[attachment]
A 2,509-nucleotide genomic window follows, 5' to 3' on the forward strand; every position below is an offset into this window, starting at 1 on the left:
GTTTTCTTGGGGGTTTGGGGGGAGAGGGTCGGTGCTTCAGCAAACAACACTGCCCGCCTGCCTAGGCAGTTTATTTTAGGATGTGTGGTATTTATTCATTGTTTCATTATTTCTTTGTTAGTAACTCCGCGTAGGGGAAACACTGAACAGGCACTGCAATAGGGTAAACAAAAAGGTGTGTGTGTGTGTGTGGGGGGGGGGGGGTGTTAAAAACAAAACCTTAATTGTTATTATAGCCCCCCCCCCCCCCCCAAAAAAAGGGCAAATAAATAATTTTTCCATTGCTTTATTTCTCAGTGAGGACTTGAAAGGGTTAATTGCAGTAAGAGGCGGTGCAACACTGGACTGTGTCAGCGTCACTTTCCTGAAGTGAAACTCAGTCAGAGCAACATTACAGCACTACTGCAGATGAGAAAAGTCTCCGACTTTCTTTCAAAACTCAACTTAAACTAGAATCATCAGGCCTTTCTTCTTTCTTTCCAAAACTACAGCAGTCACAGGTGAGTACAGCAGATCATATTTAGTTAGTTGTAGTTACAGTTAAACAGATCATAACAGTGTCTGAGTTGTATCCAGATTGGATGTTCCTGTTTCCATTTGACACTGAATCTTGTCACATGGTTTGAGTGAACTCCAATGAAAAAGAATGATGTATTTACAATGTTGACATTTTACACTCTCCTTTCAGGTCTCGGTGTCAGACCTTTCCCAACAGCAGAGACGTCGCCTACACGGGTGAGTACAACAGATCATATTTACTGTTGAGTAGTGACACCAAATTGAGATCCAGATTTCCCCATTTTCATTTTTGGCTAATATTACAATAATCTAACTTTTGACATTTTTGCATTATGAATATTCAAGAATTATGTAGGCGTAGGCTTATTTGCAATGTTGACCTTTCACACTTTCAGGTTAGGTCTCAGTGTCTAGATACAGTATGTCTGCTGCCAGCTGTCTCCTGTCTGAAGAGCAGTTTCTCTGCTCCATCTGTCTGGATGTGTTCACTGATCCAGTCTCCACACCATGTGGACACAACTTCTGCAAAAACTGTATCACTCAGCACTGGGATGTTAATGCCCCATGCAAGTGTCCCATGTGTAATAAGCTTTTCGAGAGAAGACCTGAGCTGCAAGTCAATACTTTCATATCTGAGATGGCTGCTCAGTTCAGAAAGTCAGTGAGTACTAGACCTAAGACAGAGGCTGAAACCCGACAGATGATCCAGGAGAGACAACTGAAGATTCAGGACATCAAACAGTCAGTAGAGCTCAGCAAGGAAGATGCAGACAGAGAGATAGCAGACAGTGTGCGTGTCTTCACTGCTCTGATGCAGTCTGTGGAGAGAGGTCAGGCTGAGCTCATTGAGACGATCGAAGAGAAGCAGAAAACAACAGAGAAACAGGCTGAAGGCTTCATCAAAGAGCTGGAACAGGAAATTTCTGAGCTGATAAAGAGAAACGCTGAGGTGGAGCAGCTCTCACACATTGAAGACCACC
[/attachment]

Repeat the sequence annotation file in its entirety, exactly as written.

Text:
A 2,509-nucleotide genomic window follows, 5' to 3' on the forward strand; every position below is an offset into this window, starting at 1 on the left:
GTTTTCTTGGGGGTTTGGGGGGAGAGGGTCGGTGCTTCAGCAAACAACACTGCCCGCCTGCCTAGGCAGTTTATTTTAGGATGTGTGGTATTTATTCATTGTTTCATTATTTCTTTGTTAGTAACTCCGCGTAGGGGAAACACTGAACAGGCACTGCAATAGGGTAAACAAAAAGGTGTGTGTGTGTGTGTGGGGGGGGGGGGGTGTTAAAAACAAAACCTTAATTGTTATTATAGCCCCCCCCCCCCCCCCAAAAAAAGGGCAAATAAATAATTTTTCCATTGCTTTATTTCTCAGTGAGGACTTGAAAGGGTTAATTGCAGTAAGAGGCGGTGCAACACTGGACTGTGTCAGCGTCACTTTCCTGAAGTGAAACTCAGTCAGAGCAACATTACAGCACTACTGCAGATGAGAAAAGTCTCCGACTTTCTTTCAAAACTCAACTTAAACTAGAATCATCAGGCCTTTCTTCTTTCTTTCCAAAACTACAGCAGTCACAGGTGAGTACAGCAGATCATATTTAGTTAGTTGTAGTTACAGTTAAACAGATCATAACAGTGTCTGAGTTGTATCCAGATTGGATGTTCCTGTTTCCATTTGACACTGAATCTTGTCACATGGTTTGAGTGAACTCCAATGAAAAAGAATGATGTATTTACAATGTTGACATTTTACACTCTCCTTTCAGGTCTCGGTGTCAGACCTTTCCCAACAGCAGAGACGTCGCCTACACGGGTGAGTACAACAGATCATATTTACTGTTGAGTAGTGACACCAAATTGAGATCCAGATTTCCCCATTTTCATTTTTGGCTAATATTACAATAATCTAACTTTTGACATTTTTGCATTATGAATATTCAAGAATTATGTAGGCGTAGGCTTATTTGCAATGTTGACCTTTCACACTTTCAGGTTAGGTCTCAGTGTCTAGATACAGTATGTCTGCTGCCAGCTGTCTCCTGTCTGAAGAGCAGTTTCTCTGCTCCATCTGTCTGGATGTGTTCACTGATCCAGTCTCCACACCATGTGGACACAACTTCTGCAAAAACTGTATCACTCAGCACTGGGATGTTAATGCCCCATGCAAGTGTCCCATGTGTAATAAGCTTTTCGAGAGAAGACCTGAGCTGCAAGTCAATACTTTCATATCTGAGATGGCTGCTCAGTTCAGAAAGTCAGTGAGTACTAGACCTAAGACAGAGGCTGAAACCCGACAGATGATCCAGGAGAGACAACTGAAGATTCAGGACATCAAACAGTCAGTAGAGCTCAGCAAGGAAGATGCAGACAGAGAGATAGCAGACAGTGTGCGTGTCTTCACTGCTCTGATGCAGTCTGTGGAGAGAGGTCAGGCTGAGCTCATTGAGACGATCGAAGAGAAGCAGAAAACAACAGAGAAACAGGCTGAAGGCTTCATCAAAGAGCTGGAACAGGAAATTTCTGAGCTGATAAAGAGAAACGCTGAGGTGGAGCAGCTCTCACACATTGAAGACCACC